5 Warning Signs That Mean You Shouldn’t Take The Job


What have I gotten myself into?

That is a question no employee wants to ask himself two or three months into a new role. Unfortunately, choosing the wrong job is a common mistake that young job seekers make when they focus more on getting a job offer than on finding a good fit.

As common as choosing the wrong job may be, it’s also something that can be prevented. If you’re thinking about accepting an offer, and you’ve noticed any of the warning signs below, then the job you’re so eager to take is not all it’s cut out to be.


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1. The List Of Responsibilities Is Increasing (But The Pay Isn’t)

You’ve read the job listing a couple of times, and you’re prepared to explain how your qualifications–strong communicator who can make extremely complex concepts simple–match those in the job description. But as you listen to your interviewer talk about the role, the list of responsibilities is getting longer: Some of the additional tasks seem to have nothing to do with the core job itself. The expected salary, unlike the responsibilities, hasn’t increased at all.

Though most job descriptions will indicate that hires are expected to perform “other duties as required,” you always want to know what you’re signing up for before you accept an offer. Are the new responsibilities simply a chance for you to gain new skills? Or is the growing list indicative of the fact that your role may become a dumping ground for “other duties as required”? You also have to ask yourself if the additional tasks seem better suited for a completely different position at the company, and if so, why hasn’t that position been created to fill the need?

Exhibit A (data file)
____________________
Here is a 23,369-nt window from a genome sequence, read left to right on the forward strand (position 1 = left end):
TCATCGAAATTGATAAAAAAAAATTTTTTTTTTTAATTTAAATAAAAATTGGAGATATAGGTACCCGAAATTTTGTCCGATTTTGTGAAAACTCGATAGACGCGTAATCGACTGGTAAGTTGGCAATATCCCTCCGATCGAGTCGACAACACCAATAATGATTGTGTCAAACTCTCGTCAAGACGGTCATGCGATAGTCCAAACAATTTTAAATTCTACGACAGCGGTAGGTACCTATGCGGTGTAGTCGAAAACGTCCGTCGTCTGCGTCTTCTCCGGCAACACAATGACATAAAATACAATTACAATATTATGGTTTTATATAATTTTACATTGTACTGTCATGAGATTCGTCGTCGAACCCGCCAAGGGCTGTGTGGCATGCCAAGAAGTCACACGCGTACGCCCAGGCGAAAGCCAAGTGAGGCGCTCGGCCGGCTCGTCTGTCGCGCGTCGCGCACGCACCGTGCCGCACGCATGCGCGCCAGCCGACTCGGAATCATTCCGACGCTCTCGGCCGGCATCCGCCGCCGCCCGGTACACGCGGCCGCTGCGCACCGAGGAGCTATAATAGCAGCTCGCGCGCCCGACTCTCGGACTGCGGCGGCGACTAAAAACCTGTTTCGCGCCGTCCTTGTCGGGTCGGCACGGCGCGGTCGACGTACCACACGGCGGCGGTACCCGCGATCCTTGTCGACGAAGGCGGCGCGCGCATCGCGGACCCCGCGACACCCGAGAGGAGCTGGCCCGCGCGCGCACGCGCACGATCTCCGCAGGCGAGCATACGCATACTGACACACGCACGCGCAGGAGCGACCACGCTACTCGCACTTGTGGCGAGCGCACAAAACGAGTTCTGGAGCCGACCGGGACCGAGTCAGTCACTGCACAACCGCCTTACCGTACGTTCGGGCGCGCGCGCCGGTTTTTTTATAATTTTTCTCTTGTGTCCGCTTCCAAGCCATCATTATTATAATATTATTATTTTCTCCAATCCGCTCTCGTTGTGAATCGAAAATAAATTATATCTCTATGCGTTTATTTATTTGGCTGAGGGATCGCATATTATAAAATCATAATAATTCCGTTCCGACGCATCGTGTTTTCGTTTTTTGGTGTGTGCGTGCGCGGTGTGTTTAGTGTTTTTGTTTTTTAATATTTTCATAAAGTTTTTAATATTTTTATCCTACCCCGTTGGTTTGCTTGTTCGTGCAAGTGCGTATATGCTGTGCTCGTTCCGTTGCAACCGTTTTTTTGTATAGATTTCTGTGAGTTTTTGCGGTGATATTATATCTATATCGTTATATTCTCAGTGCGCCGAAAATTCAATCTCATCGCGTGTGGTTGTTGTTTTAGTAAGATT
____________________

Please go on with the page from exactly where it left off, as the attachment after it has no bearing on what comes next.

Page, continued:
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Ask the employer more questions about how he or she views this role, how some of the extra responsibilities fit into the bigger picture, and how you’re expected to divide your time amongst the tasks. If you feel that the role you are applying for has gotten lost in the other responsibilities–or that you aren’t being fairly compensated for taking on several roles at once–this may not be the job for you.

2. Lack Of Learning Opportunities

As valuable as it is to discover your career survival skills after being thrown into the deep end, your manager and the company should be setting you up for success through learning and development opportunities–especially if you’re a young employee. Whether it’s bringing in influential professionals to speak to team members or setting aside a budget for employees to take courses outside of work, you should feel like your new company is investing in your development.

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If you find that there are no learning opportunities in place, and you’re just expected to sink or swim, consider if you’re prepared to fight through your new role alone.


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